Polymaths see the bigger picture

Polymaths see the bigger picture

Summary: To really take advantage of cloud for business transformation, you have to be what Vinnie Mirchandani calls a 'new polymath', joining up the dots between cloud computing, mobility, social networking and other aspects of the Web

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One of my big themes these days is to look at the huge opportunities available to businesses that transform their operations, cost base or market reach through their use of the cloud. So I'm looking forward to meeting up this week with my Enterprise Irregulars colleague Vinnie Mirchandani, whose new book is all about a strategy that's fundamental to the success of these initiatives — as I'll explain in a moment.

Vinnie will be in London this Thursday as part of a European tour to promote The New Polymath: Profiles in Compound-Technology Innovations, which came out last month and has already been reviewed and discussed by several ZDNet bloggers, including Jason Hiner and Larry Dignan, Brian Sommer, Chris Jablonski and Joe McKendrick (twice). In fact, the ZD blog network gets a mention in the book and several of us have had review copies.

A polymath is someone whose talents and knowledge span many disciplines, and Vinnie's book is about leaders and enterprises who have connected up multiple strands to create innovations and business opportunities. This links up to the message I've been putting across to cloud vendors and buyers, most recently at a SaaS seminar at UK industry group Intellect last Thursday.

Too many people look at cloud merely in terms of the underlying technology of virtualization and IT automation. Although there are some very useful incremental improvements available there, what I've been spelling out in my pitches is that this very narrow view misses out the bigger picture of global, real-time connectivity that provides the defining context for cloud computing. Disruptive, game-changing business innovation becomes possible when you start to join up the dots and take advantage of the interplay between cloud computing with mobility, social networking and other aspects of the Web. Thus, to really take advantage of cloud for business transformation, you have to be what Vinnie Mirchandani calls a 'new polymath', harnessing multiple technology strands.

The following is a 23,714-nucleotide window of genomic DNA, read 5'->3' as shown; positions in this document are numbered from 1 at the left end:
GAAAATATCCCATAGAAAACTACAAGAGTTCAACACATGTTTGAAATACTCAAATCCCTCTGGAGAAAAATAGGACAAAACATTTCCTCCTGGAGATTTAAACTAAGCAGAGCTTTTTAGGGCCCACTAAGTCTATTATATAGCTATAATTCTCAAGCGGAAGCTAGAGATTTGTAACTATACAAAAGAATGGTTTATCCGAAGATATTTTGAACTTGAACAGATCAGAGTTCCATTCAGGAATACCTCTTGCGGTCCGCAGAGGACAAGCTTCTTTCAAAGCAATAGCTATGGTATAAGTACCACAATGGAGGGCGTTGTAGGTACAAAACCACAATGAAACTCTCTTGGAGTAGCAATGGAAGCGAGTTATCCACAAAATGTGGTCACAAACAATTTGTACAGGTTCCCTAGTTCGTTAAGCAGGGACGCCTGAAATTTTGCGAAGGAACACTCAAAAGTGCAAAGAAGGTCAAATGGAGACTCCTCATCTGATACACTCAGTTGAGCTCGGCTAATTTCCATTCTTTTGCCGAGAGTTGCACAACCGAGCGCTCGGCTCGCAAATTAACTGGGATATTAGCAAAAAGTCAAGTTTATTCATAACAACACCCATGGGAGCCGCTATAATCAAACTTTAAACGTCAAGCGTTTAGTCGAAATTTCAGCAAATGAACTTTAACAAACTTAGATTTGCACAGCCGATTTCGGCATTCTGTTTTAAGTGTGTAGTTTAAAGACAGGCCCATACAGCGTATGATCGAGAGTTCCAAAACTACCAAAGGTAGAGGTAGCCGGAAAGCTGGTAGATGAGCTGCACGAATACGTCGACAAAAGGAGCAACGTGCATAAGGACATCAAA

The cloud is at its most transformative in its ability to collapse distance and, through automation, bring all kinds of resources into play on demand. One of my favorite examples is LiveOps, which uses web connectivity and automated reputation systems to manage thousands of call center agents who work ad hoc and on-demand from their homes across the United States and beyond. This kind of crowdsourcing of professional labor will revolutionize the cost base for all kinds of business activities, including professional activities such as accounting and bookkeeping. One of the examples in the book is Corefino Services, which uses the Web as a platform for providing outsourced accounting services to businesses alongside SaaS accounting software. One sentence from the book not only typifies the author's relaxed yet compelling writing style but also captures the essence of the transformation the cloud is enabling:

"Corefino is a new breed of service provider — wait, is it a service provider? Increasingly, the lines between software, services, and networks are blurring — it's about results."